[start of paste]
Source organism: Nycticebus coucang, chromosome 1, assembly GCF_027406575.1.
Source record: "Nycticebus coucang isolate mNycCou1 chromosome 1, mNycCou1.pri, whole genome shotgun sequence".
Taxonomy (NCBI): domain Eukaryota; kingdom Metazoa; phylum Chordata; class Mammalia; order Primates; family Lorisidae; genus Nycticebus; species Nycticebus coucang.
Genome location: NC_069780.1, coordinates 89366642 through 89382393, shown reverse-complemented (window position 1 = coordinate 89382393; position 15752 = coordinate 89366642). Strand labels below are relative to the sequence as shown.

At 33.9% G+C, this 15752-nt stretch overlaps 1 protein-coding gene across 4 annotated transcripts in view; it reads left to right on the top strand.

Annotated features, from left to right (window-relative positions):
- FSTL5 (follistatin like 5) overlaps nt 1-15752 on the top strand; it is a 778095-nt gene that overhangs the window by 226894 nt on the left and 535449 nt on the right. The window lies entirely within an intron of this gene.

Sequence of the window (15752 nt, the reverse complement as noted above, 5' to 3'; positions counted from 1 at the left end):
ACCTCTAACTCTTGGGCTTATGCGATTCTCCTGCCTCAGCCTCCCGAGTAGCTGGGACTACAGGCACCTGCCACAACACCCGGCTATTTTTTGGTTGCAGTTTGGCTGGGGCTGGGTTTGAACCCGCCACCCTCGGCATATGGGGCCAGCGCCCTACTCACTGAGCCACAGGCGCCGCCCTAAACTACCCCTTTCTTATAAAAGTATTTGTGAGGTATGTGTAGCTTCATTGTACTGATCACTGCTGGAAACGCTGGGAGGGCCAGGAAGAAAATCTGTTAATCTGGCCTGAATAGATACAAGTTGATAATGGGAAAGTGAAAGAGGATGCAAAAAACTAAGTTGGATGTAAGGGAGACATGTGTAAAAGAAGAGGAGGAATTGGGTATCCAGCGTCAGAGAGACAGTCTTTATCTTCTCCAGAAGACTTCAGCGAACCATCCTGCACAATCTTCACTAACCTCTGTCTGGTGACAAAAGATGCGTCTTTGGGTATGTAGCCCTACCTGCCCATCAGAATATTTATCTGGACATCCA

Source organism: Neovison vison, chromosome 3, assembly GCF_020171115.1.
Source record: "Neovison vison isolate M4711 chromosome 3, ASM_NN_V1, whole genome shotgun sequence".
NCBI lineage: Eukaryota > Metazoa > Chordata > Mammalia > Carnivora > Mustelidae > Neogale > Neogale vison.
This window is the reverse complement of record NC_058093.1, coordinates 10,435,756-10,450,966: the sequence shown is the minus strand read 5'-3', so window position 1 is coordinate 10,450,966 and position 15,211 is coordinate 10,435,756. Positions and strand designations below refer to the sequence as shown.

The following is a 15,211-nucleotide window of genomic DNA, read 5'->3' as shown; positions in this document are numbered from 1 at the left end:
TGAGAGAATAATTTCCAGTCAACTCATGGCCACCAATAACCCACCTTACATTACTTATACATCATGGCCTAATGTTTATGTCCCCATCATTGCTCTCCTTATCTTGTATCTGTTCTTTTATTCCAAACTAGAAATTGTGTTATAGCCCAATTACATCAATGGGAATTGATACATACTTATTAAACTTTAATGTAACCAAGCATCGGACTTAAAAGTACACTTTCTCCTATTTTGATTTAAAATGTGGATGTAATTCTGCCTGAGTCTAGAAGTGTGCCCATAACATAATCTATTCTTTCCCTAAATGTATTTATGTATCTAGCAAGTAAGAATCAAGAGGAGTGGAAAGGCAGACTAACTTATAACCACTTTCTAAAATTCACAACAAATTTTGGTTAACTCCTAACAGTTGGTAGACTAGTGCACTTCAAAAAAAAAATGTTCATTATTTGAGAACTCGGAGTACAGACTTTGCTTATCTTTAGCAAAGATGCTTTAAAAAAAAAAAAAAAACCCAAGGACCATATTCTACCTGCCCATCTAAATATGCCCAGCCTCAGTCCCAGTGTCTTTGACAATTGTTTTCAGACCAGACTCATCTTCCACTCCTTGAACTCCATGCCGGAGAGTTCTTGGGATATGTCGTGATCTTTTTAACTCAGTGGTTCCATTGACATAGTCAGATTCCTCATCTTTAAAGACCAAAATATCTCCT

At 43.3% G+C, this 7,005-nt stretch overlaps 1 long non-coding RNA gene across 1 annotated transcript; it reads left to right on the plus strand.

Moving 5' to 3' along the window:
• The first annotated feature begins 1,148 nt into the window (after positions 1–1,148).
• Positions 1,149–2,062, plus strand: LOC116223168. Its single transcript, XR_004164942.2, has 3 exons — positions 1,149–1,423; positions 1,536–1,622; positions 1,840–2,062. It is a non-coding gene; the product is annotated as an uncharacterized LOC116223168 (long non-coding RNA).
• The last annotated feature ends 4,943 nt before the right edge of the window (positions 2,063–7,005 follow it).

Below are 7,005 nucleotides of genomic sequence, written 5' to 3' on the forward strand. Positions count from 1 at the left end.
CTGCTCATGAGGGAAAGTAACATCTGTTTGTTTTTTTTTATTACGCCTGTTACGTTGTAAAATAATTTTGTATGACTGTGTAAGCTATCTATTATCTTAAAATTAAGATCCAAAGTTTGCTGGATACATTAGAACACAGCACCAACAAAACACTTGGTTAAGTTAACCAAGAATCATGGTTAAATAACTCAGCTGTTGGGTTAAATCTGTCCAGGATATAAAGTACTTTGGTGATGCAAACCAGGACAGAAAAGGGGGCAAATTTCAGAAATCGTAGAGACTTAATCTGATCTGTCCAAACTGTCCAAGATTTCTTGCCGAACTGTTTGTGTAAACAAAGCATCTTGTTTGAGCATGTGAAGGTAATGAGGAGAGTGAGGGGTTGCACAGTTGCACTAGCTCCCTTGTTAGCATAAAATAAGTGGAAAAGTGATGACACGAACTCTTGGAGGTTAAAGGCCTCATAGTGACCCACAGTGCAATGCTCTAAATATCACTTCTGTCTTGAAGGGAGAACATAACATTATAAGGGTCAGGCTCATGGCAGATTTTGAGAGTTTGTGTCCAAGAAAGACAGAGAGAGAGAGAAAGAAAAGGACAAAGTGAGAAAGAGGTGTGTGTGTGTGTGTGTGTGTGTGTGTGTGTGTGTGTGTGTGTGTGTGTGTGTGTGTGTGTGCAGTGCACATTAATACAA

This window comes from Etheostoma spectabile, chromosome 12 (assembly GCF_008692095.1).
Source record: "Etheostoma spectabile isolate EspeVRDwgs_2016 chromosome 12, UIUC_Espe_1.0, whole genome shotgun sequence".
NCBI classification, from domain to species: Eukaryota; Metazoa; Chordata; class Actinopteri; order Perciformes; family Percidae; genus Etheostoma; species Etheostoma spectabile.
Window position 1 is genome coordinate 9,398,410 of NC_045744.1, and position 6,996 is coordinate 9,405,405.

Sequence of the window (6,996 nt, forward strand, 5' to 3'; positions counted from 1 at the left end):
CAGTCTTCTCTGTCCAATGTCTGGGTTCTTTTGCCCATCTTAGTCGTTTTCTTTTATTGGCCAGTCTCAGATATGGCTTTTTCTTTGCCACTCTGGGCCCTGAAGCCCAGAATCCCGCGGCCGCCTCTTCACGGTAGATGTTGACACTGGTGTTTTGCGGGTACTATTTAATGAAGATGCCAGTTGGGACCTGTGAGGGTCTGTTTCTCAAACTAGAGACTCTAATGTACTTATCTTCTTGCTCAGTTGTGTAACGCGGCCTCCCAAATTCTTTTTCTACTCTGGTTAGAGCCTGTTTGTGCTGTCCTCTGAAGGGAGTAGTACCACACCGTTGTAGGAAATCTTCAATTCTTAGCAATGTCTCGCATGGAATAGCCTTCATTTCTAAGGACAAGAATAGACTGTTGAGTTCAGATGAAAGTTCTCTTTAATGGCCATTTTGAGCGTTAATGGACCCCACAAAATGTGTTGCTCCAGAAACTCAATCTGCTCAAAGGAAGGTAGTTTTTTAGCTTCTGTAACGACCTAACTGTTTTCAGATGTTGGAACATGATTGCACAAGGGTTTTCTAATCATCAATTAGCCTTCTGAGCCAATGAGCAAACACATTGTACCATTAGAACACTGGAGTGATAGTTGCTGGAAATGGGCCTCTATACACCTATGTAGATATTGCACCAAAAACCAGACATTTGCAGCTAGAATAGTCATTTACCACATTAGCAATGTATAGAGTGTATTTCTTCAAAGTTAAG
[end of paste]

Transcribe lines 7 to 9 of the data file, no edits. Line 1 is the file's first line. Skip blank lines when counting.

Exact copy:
- FSTL5 (follistatin like 5) overlaps nt 1-15752 on the top strand; it is a 778095-nt gene that overhangs the window by 226894 nt on the left and 535449 nt on the right. The window lies entirely within an intron of this gene.

Sequence of the window (15752 nt, the reverse complement as noted above, 5' to 3'; positions counted from 1 at the left end):
ACCTCTAACTCTTGGGCTTATGCGATTCTCCTGCCTCAGCCTCCCGAGTAGCTGGGACTACAGGCACCTGCCACAACACCCGGCTATTTTTTGGTTGCAGTTTGGCTGGGGCTGGGTTTGAACCCGCCACCCTCGGCATATGGGGCCAGCGCCCTACTCACTGAGCCACAGGCGCCGCCCTAAACTACCCCTTTCTTATAAAAGTATTTGTGAGGTATGTGTAGCTTCATTGTACTGATCACTGCTGGAAACGCTGGGAGGGCCAGGAAGAAAATCTGTTAATCTGGCCTGAATAGATACAAGTTGATAATGGGAAAGTGAAAGAGGATGCAAAAAACTAAGTTGGATGTAAGGGAGACATGTGTAAAAGAAGAGGAGGAATTGGGTATCCAGCGTCAGAGAGACAGTCTTTATCTTCTCCAGAAGACTTCAGCGAACCATCCTGCACAATCTTCACTAACCTCTGTCTGGTGACAAAAGATGCGTCTTTGGGTATGTAGCCCTACCTGCCCATCAGAATATTTATCTGGACATCCA